Crossing the Hazardous Roads in Hanoi
Next up was a grand challenge of crossing a big junction, which by then had filled with vast numbers of motorbikes and mopeds. We had read somewhere that to cross the insane roads in Vietnam you just had to start walking and not turn back or stop. While Jerome and I were more adventurous and tried the trick (it works), Chris held back and waited for a completely clear road. Glad to have finally made our way across three roads we bought a cool drink from one of the little corner shops. Skirting the Old Town of Hanoi along the road that would eventually lead us to the Ho Chi Minh Complex, we crossed the train tracks. The railways in the city runs straight past people’s front doors and I remembered that the sight of the train going along the tracks was recommended as an experience one should not miss when in Hanoi. I told Chris that we had to be back there for 15.20 latest to watch the daily train run by.
Read about our previous stroll through the French Quarter of Hanoi here.
Visiting the Military History Museum
The brick flag tower, located on the grounds of the Military History Museum (aka the Army Museum) was soon soared over the houses and trees. Stepping inside the entrance gate, Jerome immediately spotted a Vietnamese fighter jet, which was proudly displayed in the courtyard and even had its own protective roof against nature’s forces. A group of children was posing in front of the plane for photos. I am quite open to admit that I am against any kind of warfare and wars in general, however when visiting a country that has suffered considerably over the last hundred years in war against several countries and fighting for independence, I felt that trying to get an insight into the history of these conflicts and the horrible sufferings would be an important insight for any child and us included. We all think of the war with the US in the 1960s and 70s but the Vietnamese have been defending themselves from regional and colonial invaders for 1000s of years.
The Flag Tower
We started with the old canons rusting beneath the flag tower. The brick tower used to be part of the Imperial Citadel, which lies adjacent to the museum. Climbing the stairs to the nationalist flag tower, built in 1800, we got a panoramic view from the terrace of the surrounding war equipment. It was a shame that the stairs to the top of the tower were closed off as it would have been an amazing view from the top, for sure.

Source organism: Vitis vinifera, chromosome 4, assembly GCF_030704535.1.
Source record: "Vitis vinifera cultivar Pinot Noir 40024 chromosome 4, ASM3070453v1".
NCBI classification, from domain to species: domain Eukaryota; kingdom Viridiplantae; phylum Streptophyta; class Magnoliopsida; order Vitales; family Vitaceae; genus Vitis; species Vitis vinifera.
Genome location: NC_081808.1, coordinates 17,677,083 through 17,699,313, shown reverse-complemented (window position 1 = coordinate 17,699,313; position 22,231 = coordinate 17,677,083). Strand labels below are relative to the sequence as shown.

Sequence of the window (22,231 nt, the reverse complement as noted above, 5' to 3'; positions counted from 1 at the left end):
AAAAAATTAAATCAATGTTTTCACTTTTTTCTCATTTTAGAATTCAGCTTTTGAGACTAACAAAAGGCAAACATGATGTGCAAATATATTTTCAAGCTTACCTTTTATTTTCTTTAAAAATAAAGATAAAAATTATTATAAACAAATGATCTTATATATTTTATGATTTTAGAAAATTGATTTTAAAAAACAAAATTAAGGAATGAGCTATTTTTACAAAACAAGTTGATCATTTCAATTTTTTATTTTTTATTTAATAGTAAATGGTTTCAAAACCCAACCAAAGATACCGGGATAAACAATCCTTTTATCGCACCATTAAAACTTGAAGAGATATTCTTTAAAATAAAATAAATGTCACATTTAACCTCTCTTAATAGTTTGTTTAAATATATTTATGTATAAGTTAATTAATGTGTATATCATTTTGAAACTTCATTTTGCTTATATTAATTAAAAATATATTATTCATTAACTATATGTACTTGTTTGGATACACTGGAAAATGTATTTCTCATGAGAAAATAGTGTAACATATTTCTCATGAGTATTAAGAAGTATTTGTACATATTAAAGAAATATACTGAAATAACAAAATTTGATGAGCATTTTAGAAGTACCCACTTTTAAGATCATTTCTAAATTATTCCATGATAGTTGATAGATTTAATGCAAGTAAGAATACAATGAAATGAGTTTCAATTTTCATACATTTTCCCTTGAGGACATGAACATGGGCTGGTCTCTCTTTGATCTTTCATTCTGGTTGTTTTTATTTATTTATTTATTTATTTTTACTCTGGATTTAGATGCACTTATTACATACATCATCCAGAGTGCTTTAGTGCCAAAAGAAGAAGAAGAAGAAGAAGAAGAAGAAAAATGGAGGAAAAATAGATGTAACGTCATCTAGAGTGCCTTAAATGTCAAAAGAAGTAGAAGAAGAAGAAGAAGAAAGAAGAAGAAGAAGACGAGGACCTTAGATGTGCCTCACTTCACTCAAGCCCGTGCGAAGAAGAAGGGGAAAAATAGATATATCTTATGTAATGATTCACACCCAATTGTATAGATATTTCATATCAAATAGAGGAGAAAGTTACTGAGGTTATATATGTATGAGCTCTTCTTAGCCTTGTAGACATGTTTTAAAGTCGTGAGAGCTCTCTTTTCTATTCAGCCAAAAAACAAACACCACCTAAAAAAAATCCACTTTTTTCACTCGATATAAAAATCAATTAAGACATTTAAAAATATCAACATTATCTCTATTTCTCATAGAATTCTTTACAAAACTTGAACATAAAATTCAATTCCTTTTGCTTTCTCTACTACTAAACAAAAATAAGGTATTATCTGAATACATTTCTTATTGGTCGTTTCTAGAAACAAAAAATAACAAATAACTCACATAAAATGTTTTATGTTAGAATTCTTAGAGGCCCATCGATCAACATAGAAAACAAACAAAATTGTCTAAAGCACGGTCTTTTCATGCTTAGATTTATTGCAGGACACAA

Tanks, Planes and Helicopters
Upon closer look, the vehicles had been left to rust and break apart over the last decades. Jerome was still impressed to see a real sized tank, fighter planes and helicopters. Among the machines was the wreckage of an American bomber, standing on its nose amidst crumpled wreckages of other US planes.
More War Equipment
Towards the back of the buildings we found more tanks and planes, mostly Vietnamese and American. They might be of interest to war aficionados, nevertheless they left us cold and we were glad to leave the museum. We definitely gained some knowledge about the dark history of Vietnam, it somehow failed to capture our attention though and we were glad to move on.
Fun Times in Lenin Park
Understandably our mood was slightly downcast after visiting the Military Museum. Opposite the museum’s entrance stands the commanding statue of Lenin and Jerome spotted some kids whizzing past the famous communist in battery-powered cars similar to the ones we had seen by the lake earlier. Except this time one of the older children zoomed by on what looked like a hover board with a custom made cart in front. I could see Jerome’s eyes light up at the sight of the boy – he has always been a bit of a speed addict. After checking with the man hiring the boards we paid 2 USD for half an hour to give Jerome a break from sight seeing.
Riding a Hover Board
It took him a moment to work out how the hover board worked and off he went with a smile on his face. The other boy started to race him in a circle around the little park. Chris and I took a seat on the little plastic stools and watched the Vietnamese city life go by. At some point the woman took two of the cars that needed recharging and loaded them onto the back of her scooter. We watched in awe and could not quite believe what we saw when she zoomed off without the cars even strapped down. She expertly weaved herself into the traffic and was gone…
More Culture in Hanoi
After Jerome had emptied the batteries of his go kart and secured a small wound to prove his fast speed, we headed back across the busy road for some more culture, this time the ancient Imperial Citadel, followed by the Temple of Literature and the Ho Chi Minh Complex.
Follow us on Social Media
Our favourite Hotels in Vietnam:
Stay in a traditional colonial building near the Old Quarter welcoming guests since 1901. The heated pool is the perfect place to rest your tired legs after exploring the city.
Lapis Hotel offers exceptional value and amazing views from its rooftop pool over Hanoi. Don’t miss the delicious breakfast.
Set among verdant jungle, the resort offers a tranquil spot to stay away from the bustling streets of Hue.
Incredible views of the Perfume River and its central location make the Azerai the perfect place to stay and explore the nearby Imperial City.
Treat yourself to an overwater villa at this serene resort near Hue and be pampered in their excellent spa. Take the complimentary bikes to explore the nearby fishing villages and beaches.
Enjoy the cool architecture of this boutique hotel and explore the historical town and its sights, all within walking distance.
Fancy a more intimate setting then you should consider a stay at this beautiful villa near Hoi An’s night market.